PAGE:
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From the University of Chicago Press:

"From the minute it opened - on Christmas Day in 1865 - it was Chicago's must-see tourist attraction, drawing more than half a million visitors each year. Families, visiting dignitaries, even school groups all made trips to the South Side to tour the Union Stock Yard. There they got a firsthand look at the city's industrial prowess as they witnessed cattle, hogs, and sheep disassembled with breathtaking efficiency. At their height, the kill floors employed 50,000 workers and processed six hundred animals an hour, an astonishing spectacle of industrialized death."

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Powell's Out
"The Powell's Books in University Village by the University of Illinois at Chicago campus was recently packed when the Chicago Humanities Festival brought speakers like Salman Rushdie and Patton Oswald to the nearby UIC Forum," Joseph Pete writes for the Northwest Indiana Times.

Professorial types browsed the well-curated titles and lined up at the counter with books stacked in the arms.

But such scenes were rare at the three-year-old bookstore at 1218 S Halsted St., which replaced Barbara's Bookstore.

Powell's Books, one of the most beloved names in Chicago bookselling, is closing its University Village location on Dec. 23. The chain, which was founded by the owner of Portland's famous Powell's City of Books, also recently closed its South Loop and Lincoln Avenue locations and now just operates a single store at 1501 E. 57th St. in Hyde Park.

The good news:

STORE CLOSING SALE-UNIVERSITY VILLAGE LOCATION ONLY!50% OFF EVERYTHING now through December 23rd.

Posted by Powell's Books Chicago on Tuesday, December 8, 2015

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Are Adult Coloring Books A Real Thing?
"I posted the query to Facebook and the response - entirely from women - was surprisingly immediate and enthusiastic," Julia Felsenthal writes for Vogue.

"My aunt-in-law brought coloring books and fancy markers to Thanksgiving and I was all 'pshhhh, really??'" wrote Dean, a designer in Chicago whose funky style I've long admired on social media. "Next thing I know, I'm suuuuper chill with a glass of wine, coloring a picture of a flower shop. It's surprisingly kind of awesome."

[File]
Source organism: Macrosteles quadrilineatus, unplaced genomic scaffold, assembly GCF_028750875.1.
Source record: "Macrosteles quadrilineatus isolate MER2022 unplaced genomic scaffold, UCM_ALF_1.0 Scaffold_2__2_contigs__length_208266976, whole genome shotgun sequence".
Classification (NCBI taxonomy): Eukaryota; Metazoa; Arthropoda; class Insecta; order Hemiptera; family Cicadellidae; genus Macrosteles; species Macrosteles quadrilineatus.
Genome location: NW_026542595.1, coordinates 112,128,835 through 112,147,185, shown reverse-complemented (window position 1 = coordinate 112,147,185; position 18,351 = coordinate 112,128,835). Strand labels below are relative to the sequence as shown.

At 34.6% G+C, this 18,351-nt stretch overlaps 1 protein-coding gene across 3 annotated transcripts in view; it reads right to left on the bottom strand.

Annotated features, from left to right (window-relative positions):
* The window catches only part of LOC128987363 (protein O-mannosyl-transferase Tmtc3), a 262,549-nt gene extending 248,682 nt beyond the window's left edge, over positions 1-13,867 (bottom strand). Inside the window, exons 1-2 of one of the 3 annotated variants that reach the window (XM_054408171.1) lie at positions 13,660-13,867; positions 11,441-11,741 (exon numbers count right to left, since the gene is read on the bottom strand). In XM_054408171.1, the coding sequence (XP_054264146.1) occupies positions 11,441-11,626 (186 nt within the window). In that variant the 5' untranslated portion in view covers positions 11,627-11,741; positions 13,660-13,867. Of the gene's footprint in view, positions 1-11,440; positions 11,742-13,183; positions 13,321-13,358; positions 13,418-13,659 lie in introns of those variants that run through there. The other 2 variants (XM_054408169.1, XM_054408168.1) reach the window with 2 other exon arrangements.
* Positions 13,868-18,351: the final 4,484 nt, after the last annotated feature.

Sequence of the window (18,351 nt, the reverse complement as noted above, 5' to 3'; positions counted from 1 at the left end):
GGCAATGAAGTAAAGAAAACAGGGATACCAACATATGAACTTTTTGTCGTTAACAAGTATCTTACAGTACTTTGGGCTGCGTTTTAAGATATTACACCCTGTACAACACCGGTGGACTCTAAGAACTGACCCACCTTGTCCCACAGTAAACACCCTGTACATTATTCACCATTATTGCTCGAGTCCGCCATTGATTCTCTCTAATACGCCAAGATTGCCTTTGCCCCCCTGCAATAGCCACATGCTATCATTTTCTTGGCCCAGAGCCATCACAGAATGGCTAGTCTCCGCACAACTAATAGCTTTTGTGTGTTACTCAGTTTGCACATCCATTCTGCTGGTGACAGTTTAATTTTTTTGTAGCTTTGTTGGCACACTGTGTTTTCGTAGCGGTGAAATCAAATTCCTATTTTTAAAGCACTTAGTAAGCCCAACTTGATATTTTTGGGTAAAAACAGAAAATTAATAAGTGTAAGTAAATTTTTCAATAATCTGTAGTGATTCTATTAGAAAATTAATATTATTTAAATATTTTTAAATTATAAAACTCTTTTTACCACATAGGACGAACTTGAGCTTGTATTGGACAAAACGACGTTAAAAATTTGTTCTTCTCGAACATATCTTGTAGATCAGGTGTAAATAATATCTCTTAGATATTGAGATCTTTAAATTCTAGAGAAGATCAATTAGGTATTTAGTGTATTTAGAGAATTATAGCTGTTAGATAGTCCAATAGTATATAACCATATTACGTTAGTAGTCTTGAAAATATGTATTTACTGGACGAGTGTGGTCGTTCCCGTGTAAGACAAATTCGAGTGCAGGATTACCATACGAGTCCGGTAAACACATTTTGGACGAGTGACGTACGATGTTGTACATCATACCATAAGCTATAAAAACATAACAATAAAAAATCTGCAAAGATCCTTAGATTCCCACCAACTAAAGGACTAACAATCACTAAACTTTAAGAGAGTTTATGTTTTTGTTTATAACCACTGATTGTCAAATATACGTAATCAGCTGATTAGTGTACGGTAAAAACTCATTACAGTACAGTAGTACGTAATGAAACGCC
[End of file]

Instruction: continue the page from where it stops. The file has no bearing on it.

That would be Dean Renaud.

do i have any facebook friends who have tried or who regularly enjoy the strange phenomenon of adult coloring books? lemme know!

Posted by Julia Felsenthal on Sunday, December 6, 2015

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Comments welcome.

Posted by Beachwood Reporter at 12:36 AM | Permalink

Why Counting Mass Shootings Is A Bad Way To Understand Gun Violence In America

According to articles this week across the Internet, there has been an average of one mass shooting every day in the United States: 355 so far this year. It's a jarring statistic, and one that has gone viral in the wake of the massacre in San Bernardino, California.

But there are two problems with the number: It doesn't actually provide a clear estimate of how often the country has seen shooting rampages like the one in San Bernardino. And it obscures the broader reality of gun violence in America.

Counting "mass shootings" is notoriously complicated and contested, since there is no standard definition of what they are. Is it best to count shootings that injure or kill a certain number of people? Or should the definition focus more narrowly on attacks in which the motivation of the shooter "appears to be indiscriminate killing?"

Mother Jones, which has been tracking mass shootings since 2012, has counted just four mass shootings this year, and a total of 73 since 1982, as Mother Jones editor Mark Follman has noted in The New York Times.

In 2014, the FBI released its own count of "active shooter" incidents, focusing on events where law enforcement and citizens may have the chance to intervene and change the outcome of the ongoing shooting. It tallied a total of 160 of these events from 2000 to 2013 - including high-profile shootings at Virginia Tech, Fort Hood, and Sandy Hook Elementary School - with an average of 11 per year.

The "355 mass shootings this year" that has been rocketing around the Internet comes from a crowdsourced Reddit initiative that gathers media reports of shootings in which four or more people were shot.

The Reddit count includes many incidents that Mother Jones, the FBI, and others leave out: for instance, a home robbery, a drive-by shooting, and a gang fight.

The Reddit project's organizers suggest this broader approach does a better job of capturing the burden of gun violence - including the suffering and costs of treating people who are shot and survive.

"The most obscene incidents of gun violence usually do not make the mainstream news at all," the project's introduction says, citing a nightclub shooting in Tennessee in which 18 people were shot and only one person killed. "We believe the media does a disservice to mass shooting victims by virtually ignoring them unless large numbers are killed."